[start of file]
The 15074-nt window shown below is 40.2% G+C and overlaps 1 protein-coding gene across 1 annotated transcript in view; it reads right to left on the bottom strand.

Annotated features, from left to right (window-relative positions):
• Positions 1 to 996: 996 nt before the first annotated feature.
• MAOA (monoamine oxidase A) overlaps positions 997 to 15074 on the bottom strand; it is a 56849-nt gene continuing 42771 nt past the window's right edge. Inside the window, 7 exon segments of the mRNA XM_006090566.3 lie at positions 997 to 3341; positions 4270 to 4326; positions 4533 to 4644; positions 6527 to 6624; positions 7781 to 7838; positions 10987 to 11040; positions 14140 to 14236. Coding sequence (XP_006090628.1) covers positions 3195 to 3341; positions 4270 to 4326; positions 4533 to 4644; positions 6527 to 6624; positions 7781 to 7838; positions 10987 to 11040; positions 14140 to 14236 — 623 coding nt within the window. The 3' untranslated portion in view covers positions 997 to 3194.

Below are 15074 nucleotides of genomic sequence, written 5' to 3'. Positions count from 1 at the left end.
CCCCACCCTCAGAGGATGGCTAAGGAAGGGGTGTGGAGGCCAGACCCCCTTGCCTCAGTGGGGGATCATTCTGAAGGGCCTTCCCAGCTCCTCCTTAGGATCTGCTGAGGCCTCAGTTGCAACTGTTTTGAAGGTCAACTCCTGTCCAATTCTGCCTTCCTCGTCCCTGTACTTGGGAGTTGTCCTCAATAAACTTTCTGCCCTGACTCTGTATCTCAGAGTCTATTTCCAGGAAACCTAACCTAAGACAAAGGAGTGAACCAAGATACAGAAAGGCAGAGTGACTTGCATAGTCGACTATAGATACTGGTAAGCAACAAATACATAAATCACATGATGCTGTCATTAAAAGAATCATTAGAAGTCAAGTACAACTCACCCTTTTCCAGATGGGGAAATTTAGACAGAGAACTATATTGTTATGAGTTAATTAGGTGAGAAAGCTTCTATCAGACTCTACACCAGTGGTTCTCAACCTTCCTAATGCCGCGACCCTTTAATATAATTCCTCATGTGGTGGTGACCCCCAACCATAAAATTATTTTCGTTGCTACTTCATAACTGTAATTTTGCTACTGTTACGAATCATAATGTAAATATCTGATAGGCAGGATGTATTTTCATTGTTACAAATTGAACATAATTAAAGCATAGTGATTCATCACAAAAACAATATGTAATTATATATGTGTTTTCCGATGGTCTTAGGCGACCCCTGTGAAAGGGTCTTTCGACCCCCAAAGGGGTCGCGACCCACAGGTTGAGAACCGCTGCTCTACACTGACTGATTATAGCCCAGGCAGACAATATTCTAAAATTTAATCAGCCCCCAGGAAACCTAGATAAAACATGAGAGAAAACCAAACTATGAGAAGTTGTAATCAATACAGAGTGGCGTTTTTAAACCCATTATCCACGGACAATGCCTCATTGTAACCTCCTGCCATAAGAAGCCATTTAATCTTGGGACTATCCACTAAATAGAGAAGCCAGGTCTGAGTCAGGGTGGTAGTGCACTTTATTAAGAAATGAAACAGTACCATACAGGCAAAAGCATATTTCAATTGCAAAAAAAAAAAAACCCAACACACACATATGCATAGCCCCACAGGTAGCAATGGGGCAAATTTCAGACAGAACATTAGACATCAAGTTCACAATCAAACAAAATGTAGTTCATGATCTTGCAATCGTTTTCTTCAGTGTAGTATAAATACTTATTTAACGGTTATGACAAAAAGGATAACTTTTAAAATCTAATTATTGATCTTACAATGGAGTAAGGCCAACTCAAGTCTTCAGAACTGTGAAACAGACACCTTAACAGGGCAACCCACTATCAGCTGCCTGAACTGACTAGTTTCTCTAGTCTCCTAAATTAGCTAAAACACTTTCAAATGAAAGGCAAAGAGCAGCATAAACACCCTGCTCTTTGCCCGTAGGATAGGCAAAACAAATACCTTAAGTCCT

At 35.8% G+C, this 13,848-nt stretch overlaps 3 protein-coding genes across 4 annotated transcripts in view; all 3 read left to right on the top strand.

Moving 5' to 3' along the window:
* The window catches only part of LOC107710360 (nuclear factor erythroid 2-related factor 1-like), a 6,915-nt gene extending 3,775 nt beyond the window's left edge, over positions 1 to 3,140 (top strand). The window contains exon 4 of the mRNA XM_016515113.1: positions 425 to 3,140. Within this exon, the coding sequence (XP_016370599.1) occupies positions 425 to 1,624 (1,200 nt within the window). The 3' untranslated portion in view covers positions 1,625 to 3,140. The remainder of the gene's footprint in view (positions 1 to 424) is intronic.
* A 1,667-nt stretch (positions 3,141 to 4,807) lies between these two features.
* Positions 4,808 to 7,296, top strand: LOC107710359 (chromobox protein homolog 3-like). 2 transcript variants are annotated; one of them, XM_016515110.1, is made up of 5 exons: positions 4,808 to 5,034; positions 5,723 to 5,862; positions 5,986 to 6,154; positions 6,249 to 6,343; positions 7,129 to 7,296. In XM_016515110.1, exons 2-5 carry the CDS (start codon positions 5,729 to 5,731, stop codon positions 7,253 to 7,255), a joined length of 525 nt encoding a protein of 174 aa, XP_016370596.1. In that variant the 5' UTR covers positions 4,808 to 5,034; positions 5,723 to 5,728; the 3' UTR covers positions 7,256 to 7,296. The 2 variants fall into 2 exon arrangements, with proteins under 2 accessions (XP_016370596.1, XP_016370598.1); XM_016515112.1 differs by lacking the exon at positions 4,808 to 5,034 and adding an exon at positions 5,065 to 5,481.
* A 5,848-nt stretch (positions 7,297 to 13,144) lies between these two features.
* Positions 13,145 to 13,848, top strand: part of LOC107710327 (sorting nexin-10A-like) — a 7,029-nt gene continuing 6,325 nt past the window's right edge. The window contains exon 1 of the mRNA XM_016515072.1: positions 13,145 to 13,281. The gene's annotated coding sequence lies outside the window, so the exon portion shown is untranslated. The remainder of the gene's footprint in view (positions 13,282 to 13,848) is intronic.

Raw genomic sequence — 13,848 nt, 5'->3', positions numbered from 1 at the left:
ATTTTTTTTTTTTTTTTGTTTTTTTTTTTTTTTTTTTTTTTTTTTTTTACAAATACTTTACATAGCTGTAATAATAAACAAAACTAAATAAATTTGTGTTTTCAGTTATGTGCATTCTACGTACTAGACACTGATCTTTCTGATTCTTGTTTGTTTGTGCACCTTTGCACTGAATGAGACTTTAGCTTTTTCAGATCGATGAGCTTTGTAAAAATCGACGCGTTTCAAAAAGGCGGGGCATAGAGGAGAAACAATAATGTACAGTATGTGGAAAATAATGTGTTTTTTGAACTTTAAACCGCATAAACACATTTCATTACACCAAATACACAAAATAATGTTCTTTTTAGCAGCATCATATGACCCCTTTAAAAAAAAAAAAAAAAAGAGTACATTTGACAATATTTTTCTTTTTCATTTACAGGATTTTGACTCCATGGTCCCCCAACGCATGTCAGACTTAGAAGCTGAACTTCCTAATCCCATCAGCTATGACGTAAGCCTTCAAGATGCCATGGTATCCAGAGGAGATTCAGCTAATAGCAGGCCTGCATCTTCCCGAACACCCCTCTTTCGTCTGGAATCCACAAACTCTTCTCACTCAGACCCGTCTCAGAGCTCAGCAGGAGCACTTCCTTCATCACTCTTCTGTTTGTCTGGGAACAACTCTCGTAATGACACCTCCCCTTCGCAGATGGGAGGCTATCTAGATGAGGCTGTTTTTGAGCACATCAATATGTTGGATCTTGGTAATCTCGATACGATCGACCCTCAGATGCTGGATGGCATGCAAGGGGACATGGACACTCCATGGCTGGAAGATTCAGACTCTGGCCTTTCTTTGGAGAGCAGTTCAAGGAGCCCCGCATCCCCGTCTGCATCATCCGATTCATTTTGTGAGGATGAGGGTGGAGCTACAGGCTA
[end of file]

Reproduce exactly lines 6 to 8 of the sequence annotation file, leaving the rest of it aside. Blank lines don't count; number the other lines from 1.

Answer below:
CCCCACCCTCAGAGGATGGCTAAGGAAGGGGTGTGGAGGCCAGACCCCCTTGCCTCAGTGGGGGATCATTCTGAAGGGCCTTCCCAGCTCCTCCTTAGGATCTGCTGAGGCCTCAGTTGCAACTGTTTTGAAGGTCAACTCCTGTCCAATTCTGCCTTCCTCGTCCCTGTACTTGGGAGTTGTCCTCAATAAACTTTCTGCCCTGACTCTGTATCTCAGAGTCTATTTCCAGGAAACCTAACCTAAGACAAAGGAGTGAACCAAGATACAGAAAGGCAGAGTGACTTGCATAGTCGACTATAGATACTGGTAAGCAACAAATACATAAATCACATGATGCTGTCATTAAAAGAATCATTAGAAGTCAAGTACAACTCACCCTTTTCCAGATGGGGAAATTTAGACAGAGAACTATATTGTTATGAGTTAATTAGGTGAGAAAGCTTCTATCAGACTCTACACCAGTGGTTCTCAACCTTCCTAATGCCGCGACCCTTTAATATAATTCCTCATGTGGTGGTGACCCCCAACCATAAAATTATTTTCGTTGCTACTTCATAACTGTAATTTTGCTACTGTTACGAATCATAATGTAAATATCTGATAGGCAGGATGTATTTTCATTGTTACAAATTGAACATAATTAAAGCATAGTGATTCATCACAAAAACAATATGTAATTATATATGTGTTTTCCGATGGTCTTAGGCGACCCCTGTGAAAGGGTCTTTCGACCCCCAAAGGGGTCGCGACCCACAGGTTGAGAACCGCTGCTCTACACTGACTGATTATAGCCCAGGCAGACAATATTCTAAAATTTAATCAGCCCCCAGGAAACCTAGATAAAACATGAGAGAAAACCAAACTATGAGAAGTTGTAATCAATACAGAGTGGCGTTTTTAAACCCATTATCCACGGACAATGCCTCATTGTAACCTCCTGCCATAAGAAGCCATTTAATCTTGGGACTATCCACTAAATAGAGAAGCCAGGTCTGAGTCAGGGTGGTAGTGCACTTTATTAAGAAATGAAACAGTACCATACAGGCAAAAGCATATTTCAATTGCAAAAAAAAAAAAACCCAACACACACATATGCATAGCCCCACAGGTAGCAATGGGGCAAATTTCAGACAGAACATTAGACATCAAGTTCACAATCAAACAAAATGTAGTTCATGATCTTGCAATCGTTTTCTTCAGTGTAGTATAAATACTTATTTAACGGTTATGACAAAAAGGATAACTTTTAAAATCTAATTATTGATCTTACAATGGAGTAAGGCCAACTCAAGTCTTCAGAACTGTGAAACAGACACCTTAACAGGGCAACCCACTATCAGCTGCCTGAACTGACTAGTTTCTCTAGTCTCCTAAATTAGCTAAAACACTTTCAAATGAAAGGCAAAGAGCAGCATAAACACCCTGCTCTTTGCCCGTAGGATAGGCAAAACAAATACCTTAAGTCCT

At 35.8% G+C, this 13,848-nt stretch overlaps 3 protein-coding genes across 4 annotated transcripts in view; all 3 read left to right on the top strand.

Moving 5' to 3' along the window: